Healthy…or Holy?

“Have mercy on me, O God, according to your steadfast love; according to your abundant mercy blot out my transgressions. Wash me thoroughly from my iniquity, and cleanse me from my sin!” (Psalms 51:1-2, ESV)

Have you ever had your pastor say something and you didn’t know whether to say, “Amen!” or “Ouch!”? Today’s post is about a recent experience that I had recently with the Holy Spirit that played just like that.

I sat reclined on the Emergency Room gurney, clad in the ever-so-stylish gown with the buttons in the back. The television was off, and for a time I avoided the temptation to surf the channels—a pastime of the days when we had cable TV. The smell of saline was fresh in my nostrils as my IV had just been started. Blood had been drawn, and I was awaiting the results, which would determine how many other tests might be required.

Despite my familiarity with the insides of a hospital, I was still a little nervous. I had landed, less than a month earlier, in this same ER with a kidney stone. Kidney stones Chronic migraine. Broken bones. Surgeries for this and that. I’ve had my share of health issues, and I’m no stranger to pain.

I’ve confessed here before that when life happens, and it happens to me, my instinctive reaction is feeling sorry for myself. Wondering why this is happening. Haven’t I suffered enough? I have learned through the years, however, to recognize this and put a stop to it as quickly as I can. After all, there are people enduring much greater suffering than I ever have or may ever have.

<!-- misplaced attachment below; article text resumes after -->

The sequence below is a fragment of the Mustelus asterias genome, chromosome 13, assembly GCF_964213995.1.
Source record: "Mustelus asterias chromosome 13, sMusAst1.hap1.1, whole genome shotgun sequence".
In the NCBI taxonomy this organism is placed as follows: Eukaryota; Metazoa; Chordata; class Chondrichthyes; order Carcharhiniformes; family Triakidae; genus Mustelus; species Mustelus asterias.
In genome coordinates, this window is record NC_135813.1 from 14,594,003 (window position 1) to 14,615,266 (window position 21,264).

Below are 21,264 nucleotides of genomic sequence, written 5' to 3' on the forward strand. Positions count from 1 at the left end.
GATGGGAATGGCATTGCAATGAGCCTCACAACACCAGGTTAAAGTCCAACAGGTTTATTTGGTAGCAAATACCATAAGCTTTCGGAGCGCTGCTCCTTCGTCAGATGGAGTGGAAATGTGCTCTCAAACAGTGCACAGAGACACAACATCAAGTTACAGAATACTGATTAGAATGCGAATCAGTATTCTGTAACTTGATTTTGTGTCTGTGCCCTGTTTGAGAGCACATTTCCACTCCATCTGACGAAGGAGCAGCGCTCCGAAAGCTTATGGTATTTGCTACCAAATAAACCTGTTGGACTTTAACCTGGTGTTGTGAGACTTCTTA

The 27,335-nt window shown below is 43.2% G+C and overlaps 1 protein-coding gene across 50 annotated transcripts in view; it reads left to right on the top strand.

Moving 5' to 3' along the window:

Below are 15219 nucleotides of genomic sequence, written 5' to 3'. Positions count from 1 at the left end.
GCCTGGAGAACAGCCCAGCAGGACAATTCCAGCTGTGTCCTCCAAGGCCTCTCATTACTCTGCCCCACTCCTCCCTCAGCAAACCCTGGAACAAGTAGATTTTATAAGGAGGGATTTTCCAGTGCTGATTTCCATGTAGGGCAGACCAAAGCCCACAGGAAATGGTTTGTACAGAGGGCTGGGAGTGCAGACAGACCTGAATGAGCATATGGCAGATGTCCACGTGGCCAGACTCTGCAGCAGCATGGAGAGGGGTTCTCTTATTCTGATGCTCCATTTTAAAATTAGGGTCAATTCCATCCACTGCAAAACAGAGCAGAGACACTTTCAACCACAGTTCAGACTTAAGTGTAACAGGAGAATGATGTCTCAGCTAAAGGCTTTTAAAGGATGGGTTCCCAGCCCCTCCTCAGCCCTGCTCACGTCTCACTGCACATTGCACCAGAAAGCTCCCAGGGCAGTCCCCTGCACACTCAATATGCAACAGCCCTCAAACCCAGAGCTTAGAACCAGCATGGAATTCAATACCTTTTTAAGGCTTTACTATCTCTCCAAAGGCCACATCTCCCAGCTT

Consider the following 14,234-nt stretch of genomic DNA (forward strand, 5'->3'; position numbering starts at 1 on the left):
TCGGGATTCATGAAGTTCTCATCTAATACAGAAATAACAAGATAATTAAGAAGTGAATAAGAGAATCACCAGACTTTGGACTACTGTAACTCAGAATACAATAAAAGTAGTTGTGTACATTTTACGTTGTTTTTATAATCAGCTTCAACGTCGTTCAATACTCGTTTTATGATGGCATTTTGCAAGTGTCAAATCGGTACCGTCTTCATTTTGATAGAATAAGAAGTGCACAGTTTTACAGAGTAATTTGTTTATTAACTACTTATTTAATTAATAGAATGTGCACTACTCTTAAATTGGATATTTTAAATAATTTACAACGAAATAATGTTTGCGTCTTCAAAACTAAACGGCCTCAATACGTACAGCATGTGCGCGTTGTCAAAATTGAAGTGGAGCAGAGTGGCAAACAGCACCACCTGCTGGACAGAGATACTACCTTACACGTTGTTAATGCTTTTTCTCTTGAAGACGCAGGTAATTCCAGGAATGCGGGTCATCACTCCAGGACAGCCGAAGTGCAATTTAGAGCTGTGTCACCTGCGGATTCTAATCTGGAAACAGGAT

I was feeling the victim. The day before I had to miss work with a migraine, and well before the day was finished I had another painful health crisis.

Nervously I picked up my phone to check my emails and other notifications. I needed a distraction from my discomfort. My daily first-stop in emails is usually my Verse-of-the-Day from YouVersion, so I tapped the familiar header. The words of Psalm 51:1-2 appeared on my screen. They were not unfamiliar to me. I’d read them dozens of times, at least. But this time I clearly heard the Holy Spirit ask me a question.

Are you more concerned with your health or your holiness?

It was a rhetorical question.

The familiar story of Paul’s “thorn in the flesh” shot through my mind. “Three times I pleaded with the Lord about this, that it should leave me. But he said to me, ‘My grace is sufficient for you, for my power is made perfect in weakness.’ Therefore I will boast all the more gladly of my weaknesses, so that the power of Christ may rest upon me” (2 Corinthians 12:8-9, ESV).

Admittedly, I am a bit slower on the pickup than Paul. But there is no record that Paul ever asked a fourth time. He apparently came to realize what I am beginning to grasp—that God is far less concerned with the preservation of our bodies than with the preservation of our souls.

That is not to say, of course, that God isn’t concerned with our bodies. He is! And He still heals today! However, His priority throughout scripture has always been the restoration of fellowship between Himself and a lost humanity.

The moment itself lasted only a few seconds, but the impact is continuing. Hopefully, it will last until the time my earthly life is over. I never felt, for a second, that I was being rebuked. I felt, rather, that I was being gently directed to my best self.

Pain will always exist while we call this planet home. It is inevitable. But we should never allow physical things to distract us from our singular purpose of bringing glory to God with our lives.

I want to be healthy and pain-free, yes. But I much prefer a life that is pleasing to Jesus.

As always, these are the musings of a mindful disciple. Blessings on your week! If you have been encouraged by Skipping Stones, please take time to like, subscribe and share.

Photo by Andrea Piacquadio from Pexels

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